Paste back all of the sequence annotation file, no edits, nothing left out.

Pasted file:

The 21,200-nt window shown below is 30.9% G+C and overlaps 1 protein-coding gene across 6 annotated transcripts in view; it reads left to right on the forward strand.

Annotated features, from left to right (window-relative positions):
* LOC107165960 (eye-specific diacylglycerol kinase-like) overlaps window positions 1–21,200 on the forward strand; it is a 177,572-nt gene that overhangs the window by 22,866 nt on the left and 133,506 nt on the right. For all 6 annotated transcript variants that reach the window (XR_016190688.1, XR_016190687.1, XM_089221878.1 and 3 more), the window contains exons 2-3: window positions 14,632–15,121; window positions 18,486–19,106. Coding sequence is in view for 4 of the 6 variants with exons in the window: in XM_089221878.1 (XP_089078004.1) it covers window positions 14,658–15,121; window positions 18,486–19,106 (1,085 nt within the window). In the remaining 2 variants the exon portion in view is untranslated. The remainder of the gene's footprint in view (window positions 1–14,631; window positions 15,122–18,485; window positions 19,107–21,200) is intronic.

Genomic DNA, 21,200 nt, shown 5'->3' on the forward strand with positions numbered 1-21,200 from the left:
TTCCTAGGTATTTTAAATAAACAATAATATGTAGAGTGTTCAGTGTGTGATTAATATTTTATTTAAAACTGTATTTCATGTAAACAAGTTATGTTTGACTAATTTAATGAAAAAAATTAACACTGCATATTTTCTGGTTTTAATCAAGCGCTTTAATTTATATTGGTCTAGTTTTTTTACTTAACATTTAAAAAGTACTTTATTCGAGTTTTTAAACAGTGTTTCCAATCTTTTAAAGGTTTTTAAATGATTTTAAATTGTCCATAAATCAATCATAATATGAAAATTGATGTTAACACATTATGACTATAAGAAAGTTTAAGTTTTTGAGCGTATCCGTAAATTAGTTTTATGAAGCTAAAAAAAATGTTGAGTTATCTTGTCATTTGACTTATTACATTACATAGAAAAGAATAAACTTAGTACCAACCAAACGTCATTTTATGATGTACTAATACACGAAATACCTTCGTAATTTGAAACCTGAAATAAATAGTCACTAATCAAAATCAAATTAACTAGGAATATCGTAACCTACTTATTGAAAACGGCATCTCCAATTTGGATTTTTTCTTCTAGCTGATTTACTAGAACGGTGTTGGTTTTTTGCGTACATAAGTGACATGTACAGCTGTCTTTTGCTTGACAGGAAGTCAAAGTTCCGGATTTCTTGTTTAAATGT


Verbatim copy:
The 21,200-nt window shown below is 30.9% G+C and overlaps 1 protein-coding gene across 6 annotated transcripts in view; it reads left to right on the forward strand.

Annotated features, from left to right (window-relative positions):
* LOC107165960 (eye-specific diacylglycerol kinase-like) overlaps window positions 1–21,200 on the forward strand; it is a 177,572-nt gene that overhangs the window by 22,866 nt on the left and 133,506 nt on the right. For all 6 annotated transcript variants that reach the window (XR_016190688.1, XR_016190687.1, XM_089221878.1 and 3 more), the window contains exons 2-3: window positions 14,632–15,121; window positions 18,486–19,106. Coding sequence is in view for 4 of the 6 variants with exons in the window: in XM_089221878.1 (XP_089078004.1) it covers window positions 14,658–15,121; window positions 18,486–19,106 (1,085 nt within the window). In the remaining 2 variants the exon portion in view is untranslated. The remainder of the gene's footprint in view (window positions 1–14,631; window positions 15,122–18,485; window positions 19,107–21,200) is intronic.

Genomic DNA, 21,200 nt, shown 5'->3' on the forward strand with positions numbered 1-21,200 from the left:
TTCCTAGGTATTTTAAATAAACAATAATATGTAGAGTGTTCAGTGTGTGATTAATATTTTATTTAAAACTGTATTTCATGTAAACAAGTTATGTTTGACTAATTTAATGAAAAAAATTAACACTGCATATTTTCTGGTTTTAATCAAGCGCTTTAATTTATATTGGTCTAGTTTTTTTACTTAACATTTAAAAAGTACTTTATTCGAGTTTTTAAACAGTGTTTCCAATCTTTTAAAGGTTTTTAAATGATTTTAAATTGTCCATAAATCAATCATAATATGAAAATTGATGTTAACACATTATGACTATAAGAAAGTTTAAGTTTTTGAGCGTATCCGTAAATTAGTTTTATGAAGCTAAAAAAAATGTTGAGTTATCTTGTCATTTGACTTATTACATTACATAGAAAAGAATAAACTTAGTACCAACCAAACGTCATTTTATGATGTACTAATACACGAAATACCTTCGTAATTTGAAACCTGAAATAAATAGTCACTAATCAAAATCAAATTAACTAGGAATATCGTAACCTACTTATTGAAAACGGCATCTCCAATTTGGATTTTTTCTTCTAGCTGATTTACTAGAACGGTGTTGGTTTTTTGCGTACATAAGTGACATGTACAGCTGTCTTTTGCTTGACAGGAAGTCAAAGTTCCGGATTTCTTGTTTAAATGT